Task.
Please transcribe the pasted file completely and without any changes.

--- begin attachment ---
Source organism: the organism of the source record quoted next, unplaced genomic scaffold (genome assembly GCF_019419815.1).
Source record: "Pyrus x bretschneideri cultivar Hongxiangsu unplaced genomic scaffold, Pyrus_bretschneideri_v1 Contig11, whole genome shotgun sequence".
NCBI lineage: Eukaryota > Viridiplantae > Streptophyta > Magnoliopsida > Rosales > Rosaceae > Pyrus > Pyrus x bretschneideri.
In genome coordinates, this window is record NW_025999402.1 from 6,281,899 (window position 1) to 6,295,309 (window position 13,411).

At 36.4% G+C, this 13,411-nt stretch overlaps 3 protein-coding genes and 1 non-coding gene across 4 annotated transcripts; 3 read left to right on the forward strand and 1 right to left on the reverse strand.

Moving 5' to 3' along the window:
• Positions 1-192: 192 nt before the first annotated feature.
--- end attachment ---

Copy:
Source organism: the organism of the source record quoted next, unplaced genomic scaffold (genome assembly GCF_019419815.1).
Source record: "Pyrus x bretschneideri cultivar Hongxiangsu unplaced genomic scaffold, Pyrus_bretschneideri_v1 Contig11, whole genome shotgun sequence".
NCBI lineage: Eukaryota > Viridiplantae > Streptophyta > Magnoliopsida > Rosales > Rosaceae > Pyrus > Pyrus x bretschneideri.
In genome coordinates, this window is record NW_025999402.1 from 6,281,899 (window position 1) to 6,295,309 (window position 13,411).

At 36.4% G+C, this 13,411-nt stretch overlaps 3 protein-coding genes and 1 non-coding gene across 4 annotated transcripts; 3 read left to right on the forward strand and 1 right to left on the reverse strand.

Moving 5' to 3' along the window:
• Positions 1-192: 192 nt before the first annotated feature.